Watermarks and Rembrandts

By on 19 Jan 2018

rembrandt watermarkWhen Masterworks Fine Art acquires an artwork, we undertake a program of research and identification. Old Masters prints, such as those by Rembrandt, require special attention because documentation can be limited, works often exist in multiple states, and posthumous prints made from plates still in existence are on the market.

When researching a Rembrandt impression, we consider the image and sheet size, the type of paper on which the work is printed, and the watermark (if there is one). We consult Nowell-Eusticke, the authoritative catalogue raisonné for the artist, compare our results against the volumes by Hind and White & Boon, and turn to the recently-published Watermarks in Rembrandt’s Prints by Ash & Fletcher. These books describe, in one way or another, differences large and small between each printing of a single plate.

Rembrandt experimented with the effects of printing on different kinds of paper, and is known to have used vellum, calfskin parchment, creamy handmade European papers, coarse “oatmeal” papers made from the dregs of the papermaking vat, and the thicker, softer “Japan” paper (Ash & Fletcher, 11).  Not all of these papers were made with watermarks or wire marks, as they are also known, but those that were can provide insight into the time frame in which a print was pulled.

As methodical studies of watermarks found in the graphic work of specific artists appear, the identification of these marks becomes increasingly valuable. It is a rare day when we uncover a full watermark on a newly acquired print. Finding even the tip of a crown or a partial cluster of grapes enables us to match that fragment to a documented watermark. If we can nail down what paper the work is on, we can at least be certain that the impression was not pulled before a certain date.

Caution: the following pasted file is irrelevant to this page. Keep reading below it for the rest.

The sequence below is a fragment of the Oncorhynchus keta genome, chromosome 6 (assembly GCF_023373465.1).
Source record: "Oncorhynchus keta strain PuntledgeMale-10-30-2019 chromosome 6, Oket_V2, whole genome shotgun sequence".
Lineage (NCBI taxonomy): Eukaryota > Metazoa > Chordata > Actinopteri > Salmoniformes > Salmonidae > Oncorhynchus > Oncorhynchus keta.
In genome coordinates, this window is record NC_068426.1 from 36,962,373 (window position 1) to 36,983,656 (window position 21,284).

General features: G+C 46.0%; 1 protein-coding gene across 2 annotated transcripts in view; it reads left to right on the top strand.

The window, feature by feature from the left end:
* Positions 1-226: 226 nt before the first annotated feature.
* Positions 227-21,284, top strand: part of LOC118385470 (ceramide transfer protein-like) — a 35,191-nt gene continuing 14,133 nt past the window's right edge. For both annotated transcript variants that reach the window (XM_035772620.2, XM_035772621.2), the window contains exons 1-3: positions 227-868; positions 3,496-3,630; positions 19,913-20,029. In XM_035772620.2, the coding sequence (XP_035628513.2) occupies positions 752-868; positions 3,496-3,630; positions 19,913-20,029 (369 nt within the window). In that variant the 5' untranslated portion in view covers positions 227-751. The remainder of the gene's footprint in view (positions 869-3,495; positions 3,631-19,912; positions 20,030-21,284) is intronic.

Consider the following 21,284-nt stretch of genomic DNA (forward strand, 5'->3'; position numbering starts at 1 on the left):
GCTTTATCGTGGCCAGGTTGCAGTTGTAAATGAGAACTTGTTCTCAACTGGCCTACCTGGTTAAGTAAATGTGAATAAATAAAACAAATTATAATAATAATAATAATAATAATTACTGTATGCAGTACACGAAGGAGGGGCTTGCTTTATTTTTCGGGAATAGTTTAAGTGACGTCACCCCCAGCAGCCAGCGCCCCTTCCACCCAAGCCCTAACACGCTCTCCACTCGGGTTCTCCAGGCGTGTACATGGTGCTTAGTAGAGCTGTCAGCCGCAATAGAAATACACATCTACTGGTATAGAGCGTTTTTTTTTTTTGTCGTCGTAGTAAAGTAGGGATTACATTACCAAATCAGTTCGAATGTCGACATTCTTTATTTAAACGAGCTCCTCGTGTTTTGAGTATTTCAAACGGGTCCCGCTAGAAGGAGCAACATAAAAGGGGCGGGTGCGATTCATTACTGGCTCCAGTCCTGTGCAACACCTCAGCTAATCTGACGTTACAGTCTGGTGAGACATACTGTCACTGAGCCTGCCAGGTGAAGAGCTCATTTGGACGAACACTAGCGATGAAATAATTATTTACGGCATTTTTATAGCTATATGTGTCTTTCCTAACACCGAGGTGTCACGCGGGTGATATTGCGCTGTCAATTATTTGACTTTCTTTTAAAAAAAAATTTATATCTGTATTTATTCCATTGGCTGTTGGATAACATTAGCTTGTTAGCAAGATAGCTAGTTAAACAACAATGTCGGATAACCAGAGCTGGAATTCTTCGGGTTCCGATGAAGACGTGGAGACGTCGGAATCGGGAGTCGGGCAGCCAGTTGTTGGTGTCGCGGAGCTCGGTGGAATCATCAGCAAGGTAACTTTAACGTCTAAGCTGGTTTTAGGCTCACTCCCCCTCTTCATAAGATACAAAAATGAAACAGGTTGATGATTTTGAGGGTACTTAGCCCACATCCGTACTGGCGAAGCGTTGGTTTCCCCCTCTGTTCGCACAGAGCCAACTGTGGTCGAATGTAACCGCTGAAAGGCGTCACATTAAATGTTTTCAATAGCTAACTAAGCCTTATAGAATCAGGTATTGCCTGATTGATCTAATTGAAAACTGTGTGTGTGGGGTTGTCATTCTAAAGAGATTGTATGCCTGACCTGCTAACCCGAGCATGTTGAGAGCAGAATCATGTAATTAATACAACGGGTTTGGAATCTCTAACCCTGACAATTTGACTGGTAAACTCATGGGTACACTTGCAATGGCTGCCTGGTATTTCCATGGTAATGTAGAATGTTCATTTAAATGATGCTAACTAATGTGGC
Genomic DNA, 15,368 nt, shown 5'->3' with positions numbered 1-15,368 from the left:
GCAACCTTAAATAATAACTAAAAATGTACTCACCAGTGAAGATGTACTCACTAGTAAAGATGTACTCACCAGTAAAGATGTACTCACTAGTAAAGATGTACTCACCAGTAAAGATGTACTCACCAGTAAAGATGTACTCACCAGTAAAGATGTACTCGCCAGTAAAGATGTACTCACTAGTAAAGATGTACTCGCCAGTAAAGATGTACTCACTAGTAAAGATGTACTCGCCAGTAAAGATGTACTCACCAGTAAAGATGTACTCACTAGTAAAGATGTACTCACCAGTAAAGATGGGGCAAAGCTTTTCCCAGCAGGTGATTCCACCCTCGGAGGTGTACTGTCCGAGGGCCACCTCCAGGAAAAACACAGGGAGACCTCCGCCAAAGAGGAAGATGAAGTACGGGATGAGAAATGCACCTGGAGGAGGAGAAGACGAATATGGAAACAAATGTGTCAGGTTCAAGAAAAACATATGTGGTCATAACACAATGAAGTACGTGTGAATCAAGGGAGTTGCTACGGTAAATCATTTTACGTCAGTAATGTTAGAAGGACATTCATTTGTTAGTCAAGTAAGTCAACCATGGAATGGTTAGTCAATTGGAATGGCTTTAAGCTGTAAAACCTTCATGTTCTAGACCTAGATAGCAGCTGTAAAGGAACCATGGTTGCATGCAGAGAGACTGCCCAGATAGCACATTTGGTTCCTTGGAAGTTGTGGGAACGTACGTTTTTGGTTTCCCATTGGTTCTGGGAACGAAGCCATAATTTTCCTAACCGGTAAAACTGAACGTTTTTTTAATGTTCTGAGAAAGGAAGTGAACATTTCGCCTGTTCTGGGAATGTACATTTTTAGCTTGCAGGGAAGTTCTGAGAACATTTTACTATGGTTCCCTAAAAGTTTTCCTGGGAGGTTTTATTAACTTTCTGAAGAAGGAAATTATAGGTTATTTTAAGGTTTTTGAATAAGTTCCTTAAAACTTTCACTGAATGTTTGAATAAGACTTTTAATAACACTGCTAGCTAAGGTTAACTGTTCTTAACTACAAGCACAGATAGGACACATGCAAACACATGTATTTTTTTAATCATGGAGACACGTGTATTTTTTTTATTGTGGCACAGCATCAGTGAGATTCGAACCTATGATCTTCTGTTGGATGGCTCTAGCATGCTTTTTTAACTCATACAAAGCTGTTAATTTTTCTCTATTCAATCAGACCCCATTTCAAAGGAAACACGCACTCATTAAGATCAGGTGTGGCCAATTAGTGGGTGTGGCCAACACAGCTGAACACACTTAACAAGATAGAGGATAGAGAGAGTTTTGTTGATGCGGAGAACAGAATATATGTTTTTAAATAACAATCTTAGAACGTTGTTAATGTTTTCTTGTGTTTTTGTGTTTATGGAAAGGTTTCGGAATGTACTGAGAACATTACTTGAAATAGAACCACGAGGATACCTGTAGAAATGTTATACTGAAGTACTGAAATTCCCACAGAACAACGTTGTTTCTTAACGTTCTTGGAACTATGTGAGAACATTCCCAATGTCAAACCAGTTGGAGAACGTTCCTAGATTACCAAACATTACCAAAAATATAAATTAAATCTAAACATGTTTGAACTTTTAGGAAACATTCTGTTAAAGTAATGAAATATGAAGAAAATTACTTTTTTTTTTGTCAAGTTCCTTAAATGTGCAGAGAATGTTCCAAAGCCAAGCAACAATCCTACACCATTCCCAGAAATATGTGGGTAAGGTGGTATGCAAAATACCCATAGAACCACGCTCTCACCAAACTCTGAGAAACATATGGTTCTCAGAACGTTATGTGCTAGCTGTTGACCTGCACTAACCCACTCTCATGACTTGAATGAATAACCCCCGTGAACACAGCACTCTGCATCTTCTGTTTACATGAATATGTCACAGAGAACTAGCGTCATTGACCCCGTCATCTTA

How does this relate to Rembrandt?

Say we determine that a certain watermark was produced in the early 18th century. A Rembrandt etching on that particular paper couldn’t possibly be a lifetime impression, given the artist’s death in 1669. Ash and Fletcher note: “Our research often revealed the use of the same paper in the same print or in prints produced within a few years of each other” (15). That being said, they continue, “Rembrandt may have purchased certain papers in quantity, saved them, and used them intermittently over the years” (Ibid). This passage underscores the difficulty Rembrandt scholars face in assigning prints an exact date. Though helpful, a paper’s dates of creation do not necessarily dictate the time frame for the printing of a specific state. A plate may have been etched one year and printed the next. It may also have been reprinted a decade later.

Information obtained through a watermark about a paper’s country of origin, dates of manufacture, and import history can narrow the time frame for an impression and authenticate the work. However, sometimes our search for a wire mark leaves us empty-handed, and we turn to determining the state of the print.

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